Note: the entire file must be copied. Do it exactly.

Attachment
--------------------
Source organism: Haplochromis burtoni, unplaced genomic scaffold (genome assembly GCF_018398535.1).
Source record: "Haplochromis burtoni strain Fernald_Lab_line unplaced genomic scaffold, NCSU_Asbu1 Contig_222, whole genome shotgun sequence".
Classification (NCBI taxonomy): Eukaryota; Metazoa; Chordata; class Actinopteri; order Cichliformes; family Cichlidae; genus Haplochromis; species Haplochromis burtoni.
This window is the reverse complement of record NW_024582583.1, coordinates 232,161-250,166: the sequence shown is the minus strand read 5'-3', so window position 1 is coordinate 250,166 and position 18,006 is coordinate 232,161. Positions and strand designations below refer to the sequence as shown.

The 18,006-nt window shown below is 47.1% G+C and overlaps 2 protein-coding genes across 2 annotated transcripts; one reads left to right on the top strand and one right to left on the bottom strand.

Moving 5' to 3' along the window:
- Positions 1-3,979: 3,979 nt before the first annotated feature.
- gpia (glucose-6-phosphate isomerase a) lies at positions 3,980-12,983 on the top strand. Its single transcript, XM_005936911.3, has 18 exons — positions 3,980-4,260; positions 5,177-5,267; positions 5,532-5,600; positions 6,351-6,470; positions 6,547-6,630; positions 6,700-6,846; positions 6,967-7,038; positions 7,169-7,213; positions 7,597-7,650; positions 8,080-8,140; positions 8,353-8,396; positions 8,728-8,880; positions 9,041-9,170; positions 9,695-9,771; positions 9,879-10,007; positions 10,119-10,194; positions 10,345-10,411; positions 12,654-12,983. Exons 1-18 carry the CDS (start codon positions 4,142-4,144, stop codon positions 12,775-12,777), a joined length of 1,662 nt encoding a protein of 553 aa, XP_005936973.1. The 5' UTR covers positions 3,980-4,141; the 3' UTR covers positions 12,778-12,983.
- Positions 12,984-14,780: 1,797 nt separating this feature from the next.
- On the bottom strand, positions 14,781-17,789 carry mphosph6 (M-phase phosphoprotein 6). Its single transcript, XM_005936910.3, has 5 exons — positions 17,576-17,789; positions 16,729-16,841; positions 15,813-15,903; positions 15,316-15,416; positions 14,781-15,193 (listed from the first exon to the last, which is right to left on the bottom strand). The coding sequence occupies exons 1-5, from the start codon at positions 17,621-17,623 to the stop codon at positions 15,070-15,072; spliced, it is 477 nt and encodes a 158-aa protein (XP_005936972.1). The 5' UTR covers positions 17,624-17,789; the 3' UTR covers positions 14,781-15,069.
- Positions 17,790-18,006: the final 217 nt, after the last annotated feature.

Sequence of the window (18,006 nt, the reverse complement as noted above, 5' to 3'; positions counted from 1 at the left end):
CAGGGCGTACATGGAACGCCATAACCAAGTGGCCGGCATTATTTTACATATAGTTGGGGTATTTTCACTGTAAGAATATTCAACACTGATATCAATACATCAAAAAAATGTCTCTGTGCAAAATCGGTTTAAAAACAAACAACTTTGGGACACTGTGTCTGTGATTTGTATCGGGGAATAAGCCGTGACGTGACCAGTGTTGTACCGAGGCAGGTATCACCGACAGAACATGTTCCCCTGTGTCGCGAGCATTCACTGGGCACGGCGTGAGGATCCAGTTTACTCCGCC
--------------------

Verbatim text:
Source organism: Haplochromis burtoni, unplaced genomic scaffold (genome assembly GCF_018398535.1).
Source record: "Haplochromis burtoni strain Fernald_Lab_line unplaced genomic scaffold, NCSU_Asbu1 Contig_222, whole genome shotgun sequence".
Classification (NCBI taxonomy): Eukaryota; Metazoa; Chordata; class Actinopteri; order Cichliformes; family Cichlidae; genus Haplochromis; species Haplochromis burtoni.
This window is the reverse complement of record NW_024582583.1, coordinates 232,161-250,166: the sequence shown is the minus strand read 5'-3', so window position 1 is coordinate 250,166 and position 18,006 is coordinate 232,161. Positions and strand designations below refer to the sequence as shown.

The 18,006-nt window shown below is 47.1% G+C and overlaps 2 protein-coding genes across 2 annotated transcripts; one reads left to right on the top strand and one right to left on the bottom strand.

Moving 5' to 3' along the window:
- Positions 1-3,979: 3,979 nt before the first annotated feature.
- gpia (glucose-6-phosphate isomerase a) lies at positions 3,980-12,983 on the top strand. Its single transcript, XM_005936911.3, has 18 exons — positions 3,980-4,260; positions 5,177-5,267; positions 5,532-5,600; positions 6,351-6,470; positions 6,547-6,630; positions 6,700-6,846; positions 6,967-7,038; positions 7,169-7,213; positions 7,597-7,650; positions 8,080-8,140; positions 8,353-8,396; positions 8,728-8,880; positions 9,041-9,170; positions 9,695-9,771; positions 9,879-10,007; positions 10,119-10,194; positions 10,345-10,411; positions 12,654-12,983. Exons 1-18 carry the CDS (start codon positions 4,142-4,144, stop codon positions 12,775-12,777), a joined length of 1,662 nt encoding a protein of 553 aa, XP_005936973.1. The 5' UTR covers positions 3,980-4,141; the 3' UTR covers positions 12,778-12,983.
- Positions 12,984-14,780: 1,797 nt separating this feature from the next.
- On the bottom strand, positions 14,781-17,789 carry mphosph6 (M-phase phosphoprotein 6). Its single transcript, XM_005936910.3, has 5 exons — positions 17,576-17,789; positions 16,729-16,841; positions 15,813-15,903; positions 15,316-15,416; positions 14,781-15,193 (listed from the first exon to the last, which is right to left on the bottom strand). The coding sequence occupies exons 1-5, from the start codon at positions 17,621-17,623 to the stop codon at positions 15,070-15,072; spliced, it is 477 nt and encodes a 158-aa protein (XP_005936972.1). The 5' UTR covers positions 17,624-17,789; the 3' UTR covers positions 14,781-15,069.
- Positions 17,790-18,006: the final 217 nt, after the last annotated feature.

Sequence of the window (18,006 nt, the reverse complement as noted above, 5' to 3'; positions counted from 1 at the left end):
CAGGGCGTACATGGAACGCCATAACCAAGTGGCCGGCATTATTTTACATATAGTTGGGGTATTTTCACTGTAAGAATATTCAACACTGATATCAATACATCAAAAAAATGTCTCTGTGCAAAATCGGTTTAAAAACAAACAACTTTGGGACACTGTGTCTGTGATTTGTATCGGGGAATAAGCCGTGACGTGACCAGTGTTGTACCGAGGCAGGTATCACCGACAGAACATGTTCCCCTGTGTCGCGAGCATTCACTGGGCACGGCGTGAGGATCCAGTTTACTCCGCC